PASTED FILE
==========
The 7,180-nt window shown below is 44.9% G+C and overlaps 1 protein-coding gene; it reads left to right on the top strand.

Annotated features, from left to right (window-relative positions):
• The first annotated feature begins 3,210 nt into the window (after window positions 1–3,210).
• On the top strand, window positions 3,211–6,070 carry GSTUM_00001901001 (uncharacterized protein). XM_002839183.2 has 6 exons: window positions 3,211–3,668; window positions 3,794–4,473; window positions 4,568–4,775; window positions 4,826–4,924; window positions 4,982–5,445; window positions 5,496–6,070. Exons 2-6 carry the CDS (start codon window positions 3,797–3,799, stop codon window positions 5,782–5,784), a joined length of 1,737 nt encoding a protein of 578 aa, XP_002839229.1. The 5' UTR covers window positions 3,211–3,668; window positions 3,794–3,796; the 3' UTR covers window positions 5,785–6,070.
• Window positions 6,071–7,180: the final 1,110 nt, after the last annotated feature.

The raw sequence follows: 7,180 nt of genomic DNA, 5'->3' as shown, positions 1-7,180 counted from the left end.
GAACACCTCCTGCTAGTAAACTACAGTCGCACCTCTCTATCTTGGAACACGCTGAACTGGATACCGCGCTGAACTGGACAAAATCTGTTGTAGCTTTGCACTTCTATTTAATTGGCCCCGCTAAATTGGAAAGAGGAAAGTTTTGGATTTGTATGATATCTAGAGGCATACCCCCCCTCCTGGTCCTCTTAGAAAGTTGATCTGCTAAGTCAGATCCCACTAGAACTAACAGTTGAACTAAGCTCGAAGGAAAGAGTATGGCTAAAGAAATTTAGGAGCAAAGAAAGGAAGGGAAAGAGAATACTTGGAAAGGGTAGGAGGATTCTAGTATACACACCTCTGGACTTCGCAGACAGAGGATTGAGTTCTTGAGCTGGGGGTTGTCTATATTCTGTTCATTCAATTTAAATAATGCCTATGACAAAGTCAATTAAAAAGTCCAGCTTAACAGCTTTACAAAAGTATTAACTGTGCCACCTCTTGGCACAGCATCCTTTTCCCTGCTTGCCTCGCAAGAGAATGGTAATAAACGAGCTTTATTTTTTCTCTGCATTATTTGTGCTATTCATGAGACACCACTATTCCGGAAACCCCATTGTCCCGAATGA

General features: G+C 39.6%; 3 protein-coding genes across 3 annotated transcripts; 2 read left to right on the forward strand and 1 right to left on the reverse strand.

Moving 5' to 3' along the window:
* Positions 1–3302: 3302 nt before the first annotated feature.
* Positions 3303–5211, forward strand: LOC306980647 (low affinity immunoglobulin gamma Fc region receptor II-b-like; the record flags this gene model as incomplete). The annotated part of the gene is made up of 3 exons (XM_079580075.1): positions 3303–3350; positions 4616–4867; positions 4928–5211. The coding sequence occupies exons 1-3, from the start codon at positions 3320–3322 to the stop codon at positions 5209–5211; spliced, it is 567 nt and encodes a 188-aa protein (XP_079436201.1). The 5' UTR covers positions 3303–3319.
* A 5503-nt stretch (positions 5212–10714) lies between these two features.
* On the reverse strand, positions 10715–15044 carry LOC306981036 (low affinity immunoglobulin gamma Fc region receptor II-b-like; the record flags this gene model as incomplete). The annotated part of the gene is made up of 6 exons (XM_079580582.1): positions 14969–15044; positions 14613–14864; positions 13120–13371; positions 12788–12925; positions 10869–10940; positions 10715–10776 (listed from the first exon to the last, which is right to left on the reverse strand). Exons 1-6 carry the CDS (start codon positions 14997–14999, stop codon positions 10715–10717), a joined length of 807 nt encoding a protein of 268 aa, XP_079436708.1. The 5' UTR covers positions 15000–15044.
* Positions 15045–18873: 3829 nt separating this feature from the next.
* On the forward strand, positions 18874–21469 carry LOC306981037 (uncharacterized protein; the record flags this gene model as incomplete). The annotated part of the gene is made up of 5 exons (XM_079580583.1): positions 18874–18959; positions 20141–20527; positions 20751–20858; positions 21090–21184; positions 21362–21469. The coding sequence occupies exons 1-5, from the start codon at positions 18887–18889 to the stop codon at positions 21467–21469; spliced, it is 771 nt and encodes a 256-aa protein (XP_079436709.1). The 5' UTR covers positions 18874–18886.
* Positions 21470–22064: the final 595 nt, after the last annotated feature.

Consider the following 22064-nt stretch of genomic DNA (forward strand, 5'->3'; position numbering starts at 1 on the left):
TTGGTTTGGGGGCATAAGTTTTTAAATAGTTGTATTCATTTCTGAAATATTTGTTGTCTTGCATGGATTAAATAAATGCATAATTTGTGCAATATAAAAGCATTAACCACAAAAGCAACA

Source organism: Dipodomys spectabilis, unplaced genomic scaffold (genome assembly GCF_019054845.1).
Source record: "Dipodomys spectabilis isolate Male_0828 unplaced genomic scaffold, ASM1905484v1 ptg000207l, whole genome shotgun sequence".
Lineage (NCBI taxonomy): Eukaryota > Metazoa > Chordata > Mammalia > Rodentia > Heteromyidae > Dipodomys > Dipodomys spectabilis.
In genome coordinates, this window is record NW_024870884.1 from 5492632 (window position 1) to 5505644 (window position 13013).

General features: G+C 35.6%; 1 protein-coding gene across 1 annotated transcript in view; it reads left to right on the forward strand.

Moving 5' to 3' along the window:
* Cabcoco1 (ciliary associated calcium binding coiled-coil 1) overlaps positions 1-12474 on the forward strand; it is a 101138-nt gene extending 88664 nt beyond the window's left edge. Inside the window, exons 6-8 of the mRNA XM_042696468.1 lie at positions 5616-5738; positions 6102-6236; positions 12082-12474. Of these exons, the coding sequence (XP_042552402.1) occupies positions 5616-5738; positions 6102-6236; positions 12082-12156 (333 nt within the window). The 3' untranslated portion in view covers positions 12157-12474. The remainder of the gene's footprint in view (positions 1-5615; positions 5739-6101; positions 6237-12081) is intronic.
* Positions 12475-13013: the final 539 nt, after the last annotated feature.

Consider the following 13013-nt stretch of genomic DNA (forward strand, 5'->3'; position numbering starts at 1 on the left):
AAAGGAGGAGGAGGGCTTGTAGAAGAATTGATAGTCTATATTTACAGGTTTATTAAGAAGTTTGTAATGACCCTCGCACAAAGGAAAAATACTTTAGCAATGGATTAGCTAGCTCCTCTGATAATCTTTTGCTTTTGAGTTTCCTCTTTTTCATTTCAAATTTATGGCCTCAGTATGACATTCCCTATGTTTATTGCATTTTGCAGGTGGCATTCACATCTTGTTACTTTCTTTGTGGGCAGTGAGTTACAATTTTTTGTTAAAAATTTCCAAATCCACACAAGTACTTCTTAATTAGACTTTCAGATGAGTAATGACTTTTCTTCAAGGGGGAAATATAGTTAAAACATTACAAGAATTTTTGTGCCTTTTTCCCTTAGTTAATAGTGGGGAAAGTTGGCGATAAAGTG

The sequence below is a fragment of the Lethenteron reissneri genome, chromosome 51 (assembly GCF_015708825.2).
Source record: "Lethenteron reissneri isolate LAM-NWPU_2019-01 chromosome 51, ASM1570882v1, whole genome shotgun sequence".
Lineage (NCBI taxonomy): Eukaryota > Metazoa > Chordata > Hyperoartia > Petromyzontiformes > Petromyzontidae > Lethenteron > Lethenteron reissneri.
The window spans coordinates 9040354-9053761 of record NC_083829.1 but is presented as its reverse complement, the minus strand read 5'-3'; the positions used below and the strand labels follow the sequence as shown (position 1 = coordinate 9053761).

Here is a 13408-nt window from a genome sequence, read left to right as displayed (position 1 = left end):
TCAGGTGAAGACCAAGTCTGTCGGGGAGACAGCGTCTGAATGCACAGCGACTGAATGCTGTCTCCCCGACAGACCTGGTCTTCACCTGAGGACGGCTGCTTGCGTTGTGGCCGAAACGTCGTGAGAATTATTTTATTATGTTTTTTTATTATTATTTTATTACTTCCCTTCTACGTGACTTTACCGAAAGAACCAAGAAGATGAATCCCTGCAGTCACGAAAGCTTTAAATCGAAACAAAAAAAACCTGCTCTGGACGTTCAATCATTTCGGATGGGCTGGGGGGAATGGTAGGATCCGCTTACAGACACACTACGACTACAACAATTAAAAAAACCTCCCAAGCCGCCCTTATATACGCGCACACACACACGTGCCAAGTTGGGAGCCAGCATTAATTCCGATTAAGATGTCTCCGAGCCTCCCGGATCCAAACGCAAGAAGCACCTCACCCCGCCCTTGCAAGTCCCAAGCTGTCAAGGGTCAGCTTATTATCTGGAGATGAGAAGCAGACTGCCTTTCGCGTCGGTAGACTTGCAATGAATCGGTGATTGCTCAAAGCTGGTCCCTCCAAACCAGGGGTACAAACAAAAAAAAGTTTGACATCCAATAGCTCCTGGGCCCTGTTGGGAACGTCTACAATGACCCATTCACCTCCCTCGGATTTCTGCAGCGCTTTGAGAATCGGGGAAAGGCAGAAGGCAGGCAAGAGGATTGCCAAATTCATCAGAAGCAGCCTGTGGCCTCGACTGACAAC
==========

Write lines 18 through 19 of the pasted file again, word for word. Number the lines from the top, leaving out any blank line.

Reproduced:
TTGGTTTGGGGGCATAAGTTTTTAAATAGTTGTATTCATTTCTGAAATATTTGTTGTCTTGCATGGATTAAATAAATGCATAATTTGTGCAATATAAAAGCATTAACCACAAAAGCAACA

Source organism: Dipodomys spectabilis, unplaced genomic scaffold (genome assembly GCF_019054845.1).